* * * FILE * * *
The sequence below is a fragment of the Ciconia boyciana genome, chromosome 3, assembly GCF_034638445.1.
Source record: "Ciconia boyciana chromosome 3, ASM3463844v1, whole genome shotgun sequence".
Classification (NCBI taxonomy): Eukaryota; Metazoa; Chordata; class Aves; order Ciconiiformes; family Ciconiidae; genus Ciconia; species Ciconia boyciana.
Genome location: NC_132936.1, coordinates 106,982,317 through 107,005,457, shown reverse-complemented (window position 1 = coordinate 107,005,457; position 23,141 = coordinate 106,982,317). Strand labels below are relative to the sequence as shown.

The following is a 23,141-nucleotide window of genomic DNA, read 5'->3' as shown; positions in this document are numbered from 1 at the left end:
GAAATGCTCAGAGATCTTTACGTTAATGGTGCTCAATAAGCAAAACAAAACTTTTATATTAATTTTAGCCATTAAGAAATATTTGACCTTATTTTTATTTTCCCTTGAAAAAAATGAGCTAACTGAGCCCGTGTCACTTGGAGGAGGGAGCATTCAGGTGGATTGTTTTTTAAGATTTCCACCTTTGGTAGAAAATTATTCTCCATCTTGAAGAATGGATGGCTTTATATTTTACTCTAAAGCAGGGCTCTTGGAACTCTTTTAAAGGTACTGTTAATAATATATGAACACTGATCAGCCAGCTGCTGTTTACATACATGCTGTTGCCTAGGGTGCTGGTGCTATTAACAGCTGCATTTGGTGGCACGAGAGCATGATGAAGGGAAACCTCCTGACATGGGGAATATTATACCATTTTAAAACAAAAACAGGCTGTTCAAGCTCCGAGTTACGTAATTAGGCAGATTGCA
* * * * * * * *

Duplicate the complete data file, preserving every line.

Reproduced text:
The sequence below is a fragment of the Ciconia boyciana genome, chromosome 3, assembly GCF_034638445.1.
Source record: "Ciconia boyciana chromosome 3, ASM3463844v1, whole genome shotgun sequence".
Classification (NCBI taxonomy): Eukaryota; Metazoa; Chordata; class Aves; order Ciconiiformes; family Ciconiidae; genus Ciconia; species Ciconia boyciana.
Genome location: NC_132936.1, coordinates 106,982,317 through 107,005,457, shown reverse-complemented (window position 1 = coordinate 107,005,457; position 23,141 = coordinate 106,982,317). Strand labels below are relative to the sequence as shown.

The following is a 23,141-nucleotide window of genomic DNA, read 5'->3' as shown; positions in this document are numbered from 1 at the left end:
GAAATGCTCAGAGATCTTTACGTTAATGGTGCTCAATAAGCAAAACAAAACTTTTATATTAATTTTAGCCATTAAGAAATATTTGACCTTATTTTTATTTTCCCTTGAAAAAAATGAGCTAACTGAGCCCGTGTCACTTGGAGGAGGGAGCATTCAGGTGGATTGTTTTTTAAGATTTCCACCTTTGGTAGAAAATTATTCTCCATCTTGAAGAATGGATGGCTTTATATTTTACTCTAAAGCAGGGCTCTTGGAACTCTTTTAAAGGTACTGTTAATAATATATGAACACTGATCAGCCAGCTGCTGTTTACATACATGCTGTTGCCTAGGGTGCTGGTGCTATTAACAGCTGCATTTGGTGGCACGAGAGCATGATGAAGGGAAACCTCCTGACATGGGGAATATTATACCATTTTAAAACAAAAACAGGCTGTTCAAGCTCCGAGTTACGTAATTAGGCAGATTGCA